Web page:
On Lora Cecere’s blog, she articulates the concept of becoming demand-driven as an organization. One specific point was the following: “In supply-based organization, the supply chain is incented based on cost reduction, procurement is incented based on the lowest purchased cost, distribution/logistics is rewarded for on-time shipments with the lowest costs, sales is rewarded for sell-in of volume into the channel, and marketing is rewarded for market share. These incentives cannot be aligned to maximize value.” I could not agree more.
Ok…a bit of stream of consciousness coming, so hold on for the ride. The quote above made me think of the way resources are allocated to the numerous change projects that are proposed everyday. After all, you won’t get noticed if you just stick with the status quo. Some organizations have systems in place to determine who gets R&D, quality and marketing’s time, but it often results in those with the most informal power, politics, or sponsor who is highest on the organizational depth chart who backs a project that determines the winner. Or, the R&D folks are just bombarded with stuff, so they choose how they spend their limited time based on whatever happens to be motivating them that particular month or which projects best fits with their incentives this year. What is the result? Many failed projects for every one good one, with the exact ratio depending on the consultant that you talk to.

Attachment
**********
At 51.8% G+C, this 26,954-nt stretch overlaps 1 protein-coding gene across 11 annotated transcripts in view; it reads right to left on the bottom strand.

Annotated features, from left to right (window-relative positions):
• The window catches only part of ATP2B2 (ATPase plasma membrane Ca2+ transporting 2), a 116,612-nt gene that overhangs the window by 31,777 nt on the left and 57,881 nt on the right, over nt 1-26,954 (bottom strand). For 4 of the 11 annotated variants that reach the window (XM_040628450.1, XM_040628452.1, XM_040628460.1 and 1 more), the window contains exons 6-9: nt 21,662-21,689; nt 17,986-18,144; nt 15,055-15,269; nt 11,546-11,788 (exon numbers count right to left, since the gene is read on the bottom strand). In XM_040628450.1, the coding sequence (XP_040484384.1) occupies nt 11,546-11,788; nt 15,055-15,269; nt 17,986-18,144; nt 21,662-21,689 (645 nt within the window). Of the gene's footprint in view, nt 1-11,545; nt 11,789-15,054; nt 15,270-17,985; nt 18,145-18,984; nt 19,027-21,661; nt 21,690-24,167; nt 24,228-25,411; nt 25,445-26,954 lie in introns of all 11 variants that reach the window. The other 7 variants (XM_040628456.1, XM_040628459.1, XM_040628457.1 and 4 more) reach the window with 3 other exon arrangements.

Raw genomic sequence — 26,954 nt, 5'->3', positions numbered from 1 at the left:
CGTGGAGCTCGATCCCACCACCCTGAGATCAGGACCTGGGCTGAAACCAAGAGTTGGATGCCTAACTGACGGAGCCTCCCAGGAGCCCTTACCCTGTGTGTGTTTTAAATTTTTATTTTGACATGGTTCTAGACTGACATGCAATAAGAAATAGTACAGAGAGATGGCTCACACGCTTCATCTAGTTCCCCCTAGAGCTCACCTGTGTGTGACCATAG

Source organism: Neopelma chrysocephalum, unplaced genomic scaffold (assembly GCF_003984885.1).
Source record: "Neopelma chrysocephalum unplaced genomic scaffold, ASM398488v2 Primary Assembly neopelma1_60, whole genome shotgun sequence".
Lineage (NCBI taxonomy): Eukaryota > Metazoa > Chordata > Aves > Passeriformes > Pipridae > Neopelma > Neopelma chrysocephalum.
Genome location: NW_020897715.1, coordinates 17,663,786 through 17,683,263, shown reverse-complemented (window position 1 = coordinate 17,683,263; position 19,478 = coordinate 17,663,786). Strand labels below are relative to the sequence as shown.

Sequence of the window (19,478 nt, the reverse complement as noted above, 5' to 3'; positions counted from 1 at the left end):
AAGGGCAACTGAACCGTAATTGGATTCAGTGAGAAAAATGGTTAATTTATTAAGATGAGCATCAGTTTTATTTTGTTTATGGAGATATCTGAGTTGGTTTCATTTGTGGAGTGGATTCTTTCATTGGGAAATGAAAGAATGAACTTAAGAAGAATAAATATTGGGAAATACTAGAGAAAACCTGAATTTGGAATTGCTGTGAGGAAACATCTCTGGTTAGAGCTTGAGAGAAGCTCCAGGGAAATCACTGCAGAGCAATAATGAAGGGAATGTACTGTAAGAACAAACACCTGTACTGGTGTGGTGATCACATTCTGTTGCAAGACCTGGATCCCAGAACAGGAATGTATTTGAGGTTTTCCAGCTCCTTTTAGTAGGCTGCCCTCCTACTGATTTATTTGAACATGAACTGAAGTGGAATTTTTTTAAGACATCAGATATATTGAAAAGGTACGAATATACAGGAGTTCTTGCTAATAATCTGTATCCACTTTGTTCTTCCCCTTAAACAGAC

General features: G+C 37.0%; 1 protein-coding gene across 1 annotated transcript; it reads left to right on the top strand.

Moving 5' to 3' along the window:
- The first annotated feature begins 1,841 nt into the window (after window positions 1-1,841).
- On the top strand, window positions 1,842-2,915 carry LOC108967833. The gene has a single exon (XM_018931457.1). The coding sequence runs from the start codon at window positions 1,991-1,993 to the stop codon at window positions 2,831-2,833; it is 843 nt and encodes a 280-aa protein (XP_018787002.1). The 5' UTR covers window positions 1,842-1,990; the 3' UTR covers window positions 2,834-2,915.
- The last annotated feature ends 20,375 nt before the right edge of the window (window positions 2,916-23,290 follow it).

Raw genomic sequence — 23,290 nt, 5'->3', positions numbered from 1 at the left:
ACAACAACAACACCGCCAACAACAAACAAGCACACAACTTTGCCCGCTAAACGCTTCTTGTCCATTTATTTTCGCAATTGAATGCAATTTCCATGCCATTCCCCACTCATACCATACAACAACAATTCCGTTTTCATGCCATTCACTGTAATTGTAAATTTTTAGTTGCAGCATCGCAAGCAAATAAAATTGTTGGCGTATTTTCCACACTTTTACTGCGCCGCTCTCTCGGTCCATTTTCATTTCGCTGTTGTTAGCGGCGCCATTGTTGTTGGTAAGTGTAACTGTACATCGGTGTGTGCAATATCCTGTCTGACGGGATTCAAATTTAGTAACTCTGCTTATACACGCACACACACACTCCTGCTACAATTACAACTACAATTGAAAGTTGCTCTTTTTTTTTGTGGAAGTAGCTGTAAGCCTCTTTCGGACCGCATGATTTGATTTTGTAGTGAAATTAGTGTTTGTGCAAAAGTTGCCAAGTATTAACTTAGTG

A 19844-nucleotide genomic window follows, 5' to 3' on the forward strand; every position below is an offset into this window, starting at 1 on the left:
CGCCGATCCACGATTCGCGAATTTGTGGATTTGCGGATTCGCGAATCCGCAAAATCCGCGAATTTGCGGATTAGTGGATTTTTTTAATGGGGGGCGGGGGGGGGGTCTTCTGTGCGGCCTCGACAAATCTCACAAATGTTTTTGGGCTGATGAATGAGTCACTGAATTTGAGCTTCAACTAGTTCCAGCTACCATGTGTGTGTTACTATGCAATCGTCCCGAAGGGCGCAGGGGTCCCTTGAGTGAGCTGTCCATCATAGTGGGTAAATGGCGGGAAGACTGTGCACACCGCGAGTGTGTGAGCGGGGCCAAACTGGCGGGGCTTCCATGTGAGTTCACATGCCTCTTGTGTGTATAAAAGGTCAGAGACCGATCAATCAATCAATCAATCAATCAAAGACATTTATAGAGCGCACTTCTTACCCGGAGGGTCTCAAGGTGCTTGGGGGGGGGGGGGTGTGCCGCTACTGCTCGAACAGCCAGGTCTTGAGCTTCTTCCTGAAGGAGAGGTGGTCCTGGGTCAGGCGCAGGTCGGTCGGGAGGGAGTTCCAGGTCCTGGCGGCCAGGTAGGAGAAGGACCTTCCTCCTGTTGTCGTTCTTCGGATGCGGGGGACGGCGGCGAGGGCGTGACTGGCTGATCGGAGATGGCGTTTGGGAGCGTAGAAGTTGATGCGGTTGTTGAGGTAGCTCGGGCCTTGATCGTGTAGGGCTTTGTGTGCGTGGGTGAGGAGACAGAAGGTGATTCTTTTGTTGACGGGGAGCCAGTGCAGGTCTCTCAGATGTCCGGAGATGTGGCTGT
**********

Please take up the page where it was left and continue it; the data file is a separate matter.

So just like competing incentives that don’t help the organization as a whole, the internal fight for resources is quite unproductive as well. Most of us have just become used to this way of doing things, but what if there was a way to tap the collective wisdom to understand which projects stood the best chance of success. There is…and some blogger internet hack happened to write an article about it. Prediction markets. Reduce the politics, internal maneuvering, and make your decisions based on the knowledge that your people possess. The only issue is determining whether a project is a success…that, admittedly, could get ugly. However, I believe there is a solution if we take things case by case. The pay-off will be a higher success rate and a more motivated workforce as well.